I know it’s going to be a good lesson when the class starts with a groan.
“This is a writing class,” says one of my students, “not a drawing one.”
This is true. It’s an introductory creative writing class. And it’s also true that I’ve just told them today’s lesson is going to focus on drawing, not writing. I can’t blame them for groaning—they’re operating on a fundamental assumptions of classrooms: distinct subjects and disciplines that fit in easily digestible bites. Drawing is not writing, and that’s that. But that’s not how knowledge actually exists. I’ve got to lay some foundation to ensure my students are making the leap with me.
“It’s not about drawing well,” I say. “It’s about stretching new parts of your brain. The part of your brain that draws is different than the part that uses language.”
I want to demonstrate this on a practical level, so I warm them up by having them illustrate their writing space. This is a natural leap from the homework, which asked them to describe their writing process’ physical and embodied elements. When they’re finished drawing, I ask what they honed in on.
“I love writing in Philippe Park,” says the same young woman from earlier, “it’s where I’m happiest. There’s something about the quiet—and I take my dog there, after getting Chik-fil-A, and the sun seems to shine differently there.”
She’s drawn all of this, though she acknowledges she hadn't written about it in her homework. We end up making a list of ideals for writing spaces as a class, all taken from details in students’ shared drawings:
We’re warmed up now, so I write our day’s question on the board: Where does our imagination live? And I point to the schedule: “Teach me.”
Teach Me is an activity they’re well accustomed to at this point. They get in groups for discussion, and afterwards they teach the rest of the class what they learned. But this time, they can’t write any words—they can still talk when they present, but the board’s for drawing only. I break up groups into “Where does” (what's the source of our imagination?), “our imagination” (what is imagination?), and “live?” (how do we communicate imagination?). Throughout discussion, they’re laughing and nodding and, mostly, talking to each other.
Here’s what they create:
The first group talks about pulling insight from nature, from family, from asking questions of and being surprised by the world around us. They draw an exclamation-point sun poking out behind clouds - representation of the ways in which merely looking at the sky invokes creativity (i.e., what does that cloud look like?). One young man always imagines what his beloved grandmother's young life was like, and she's drawn, as well as another's couch where he comes up with his ideas, which he hauled for a mile on his back after his moving truck broke down, and a swimming pool, which is where a third member does her best thinking. Their takeaway: approaching the world with questions can be intimidating (that's a question monster at the bottom), but the surprises you find when doings so kickstart your brain in important ways.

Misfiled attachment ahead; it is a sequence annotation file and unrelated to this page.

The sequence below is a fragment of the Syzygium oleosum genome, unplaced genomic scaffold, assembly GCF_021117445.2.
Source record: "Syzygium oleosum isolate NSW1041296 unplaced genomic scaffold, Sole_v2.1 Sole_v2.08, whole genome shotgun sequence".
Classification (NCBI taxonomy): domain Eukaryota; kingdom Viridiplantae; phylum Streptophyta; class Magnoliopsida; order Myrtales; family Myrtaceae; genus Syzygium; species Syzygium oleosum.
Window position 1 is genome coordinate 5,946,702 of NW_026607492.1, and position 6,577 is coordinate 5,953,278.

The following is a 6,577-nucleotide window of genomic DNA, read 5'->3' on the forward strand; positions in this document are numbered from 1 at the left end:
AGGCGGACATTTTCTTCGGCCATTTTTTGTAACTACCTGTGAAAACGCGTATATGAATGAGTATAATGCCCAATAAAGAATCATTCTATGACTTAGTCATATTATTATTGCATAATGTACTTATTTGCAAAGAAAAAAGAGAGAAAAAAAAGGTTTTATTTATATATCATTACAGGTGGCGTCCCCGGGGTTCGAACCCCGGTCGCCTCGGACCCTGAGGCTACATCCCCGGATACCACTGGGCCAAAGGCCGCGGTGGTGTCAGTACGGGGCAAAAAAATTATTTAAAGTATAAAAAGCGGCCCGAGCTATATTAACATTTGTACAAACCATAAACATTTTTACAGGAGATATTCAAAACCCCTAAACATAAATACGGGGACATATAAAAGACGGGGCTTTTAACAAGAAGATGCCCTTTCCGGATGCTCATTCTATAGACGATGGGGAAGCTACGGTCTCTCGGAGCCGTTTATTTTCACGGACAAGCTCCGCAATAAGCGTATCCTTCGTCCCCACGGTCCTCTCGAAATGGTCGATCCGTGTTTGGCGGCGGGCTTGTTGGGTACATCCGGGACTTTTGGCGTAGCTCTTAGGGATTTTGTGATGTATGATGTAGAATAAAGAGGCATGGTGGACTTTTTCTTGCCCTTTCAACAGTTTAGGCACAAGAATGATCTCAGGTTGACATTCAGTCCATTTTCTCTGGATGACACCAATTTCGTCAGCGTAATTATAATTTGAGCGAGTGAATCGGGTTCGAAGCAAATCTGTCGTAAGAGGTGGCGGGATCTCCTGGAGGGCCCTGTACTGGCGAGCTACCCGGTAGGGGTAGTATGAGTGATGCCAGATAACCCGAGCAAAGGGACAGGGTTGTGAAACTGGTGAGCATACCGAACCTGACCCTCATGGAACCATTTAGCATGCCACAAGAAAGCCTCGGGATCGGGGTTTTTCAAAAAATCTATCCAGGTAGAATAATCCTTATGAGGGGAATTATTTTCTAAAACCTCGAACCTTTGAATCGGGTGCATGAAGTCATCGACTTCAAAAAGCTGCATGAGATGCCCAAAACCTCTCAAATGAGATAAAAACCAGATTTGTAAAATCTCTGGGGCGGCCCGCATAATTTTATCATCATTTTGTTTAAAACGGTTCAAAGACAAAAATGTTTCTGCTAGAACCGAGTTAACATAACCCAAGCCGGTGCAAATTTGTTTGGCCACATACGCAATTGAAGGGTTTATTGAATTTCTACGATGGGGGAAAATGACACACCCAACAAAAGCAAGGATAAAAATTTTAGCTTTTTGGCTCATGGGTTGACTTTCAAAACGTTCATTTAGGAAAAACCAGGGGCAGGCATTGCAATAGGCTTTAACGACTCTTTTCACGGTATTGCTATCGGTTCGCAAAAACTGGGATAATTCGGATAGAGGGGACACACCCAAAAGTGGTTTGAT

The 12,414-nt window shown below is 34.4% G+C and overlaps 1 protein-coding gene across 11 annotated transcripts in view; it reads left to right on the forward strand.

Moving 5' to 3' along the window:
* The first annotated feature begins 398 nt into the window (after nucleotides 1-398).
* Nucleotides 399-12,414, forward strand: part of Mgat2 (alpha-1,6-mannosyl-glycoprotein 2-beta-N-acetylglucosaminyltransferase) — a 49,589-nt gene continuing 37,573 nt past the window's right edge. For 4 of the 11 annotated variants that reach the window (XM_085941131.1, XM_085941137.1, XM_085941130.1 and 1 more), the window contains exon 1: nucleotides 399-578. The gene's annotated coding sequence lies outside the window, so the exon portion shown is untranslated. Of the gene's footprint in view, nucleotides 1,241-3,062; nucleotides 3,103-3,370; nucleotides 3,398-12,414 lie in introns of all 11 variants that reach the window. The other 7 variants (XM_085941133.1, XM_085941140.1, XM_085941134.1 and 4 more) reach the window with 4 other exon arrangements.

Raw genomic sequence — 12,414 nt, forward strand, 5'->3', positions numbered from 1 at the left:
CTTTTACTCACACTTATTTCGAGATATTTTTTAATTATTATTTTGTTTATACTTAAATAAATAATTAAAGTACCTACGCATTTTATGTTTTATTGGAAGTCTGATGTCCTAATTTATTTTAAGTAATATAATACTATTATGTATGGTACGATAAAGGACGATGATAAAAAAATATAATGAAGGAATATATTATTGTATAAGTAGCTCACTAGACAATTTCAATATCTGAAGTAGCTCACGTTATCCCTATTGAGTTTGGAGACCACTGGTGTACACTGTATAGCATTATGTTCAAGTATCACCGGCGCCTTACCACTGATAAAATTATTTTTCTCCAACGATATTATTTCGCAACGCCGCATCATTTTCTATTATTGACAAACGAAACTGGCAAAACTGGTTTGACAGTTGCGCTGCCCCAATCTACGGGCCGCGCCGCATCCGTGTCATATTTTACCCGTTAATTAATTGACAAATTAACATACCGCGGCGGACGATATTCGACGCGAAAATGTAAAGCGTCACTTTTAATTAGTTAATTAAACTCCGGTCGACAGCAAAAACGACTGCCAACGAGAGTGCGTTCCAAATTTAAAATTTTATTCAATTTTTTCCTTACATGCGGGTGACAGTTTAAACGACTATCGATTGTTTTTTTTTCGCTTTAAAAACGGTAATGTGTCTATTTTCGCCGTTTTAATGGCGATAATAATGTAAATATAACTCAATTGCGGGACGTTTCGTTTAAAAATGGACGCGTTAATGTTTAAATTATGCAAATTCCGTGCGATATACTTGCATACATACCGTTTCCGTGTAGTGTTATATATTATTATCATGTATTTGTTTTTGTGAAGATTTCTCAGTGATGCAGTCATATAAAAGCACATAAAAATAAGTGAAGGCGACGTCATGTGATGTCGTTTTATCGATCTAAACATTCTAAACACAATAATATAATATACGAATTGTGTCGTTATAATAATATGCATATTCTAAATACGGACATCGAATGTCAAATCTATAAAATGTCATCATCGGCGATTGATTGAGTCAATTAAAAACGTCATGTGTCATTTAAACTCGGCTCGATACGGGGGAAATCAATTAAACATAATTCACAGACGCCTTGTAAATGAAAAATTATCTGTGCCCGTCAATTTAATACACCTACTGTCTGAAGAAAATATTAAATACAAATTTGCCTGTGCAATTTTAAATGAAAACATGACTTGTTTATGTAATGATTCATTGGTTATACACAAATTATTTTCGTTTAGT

The second talks about the boundlessness of imagination—they end up erasing the lines I’ve drawn on the board to separate the groups—but that the best writers trim imagination and help it grow well. A young woman tells the class that imagination is like a clown; it's fun and entertaining and designed to push you towards experiences you wouldn't expect, but it can be scary depending on your environment (like when you imagine someone following you). One explains it like this: imagination is a portal that you have to leap through in order to become creative. It's intimidating, because you can't see the other side, but knowing where imagination comes from (concrete things, people, places, etc.) allows you to know that you're tethered to reality.
The third talks about writing, dreaming, talking to each other to get imagination flowing and onto the page. Sometimes it's a matter of wakefulness, represented here by a coffee cup. But another student draws imagination's path as a connect-the-dots line: you start in the concrete and the known, and then imagination takes you from one idea to the next, and you'll never know which one is going to end up in a story. A young woman closes by describing the forking paths her imagination takes: often it's not the first, or even second, idea that ends up being the right one for her creative output--it's the fourth or fifth leap from idea to idea that lands best.
Each groups’ presentations brings audible “Aha” moments from the rest of the class—reactions to the connections between ideas and the drawings representing them.
That’s the key to drawing in a writing classroom: it forces students to approach what they know about writing from a completely different angle. They're forced to drop the pretext of their academic voices and determine how best to represent what they know using simplistic images. And when they do, they surprise each other--and themselves--with how articulate they can be about where creativity comes from.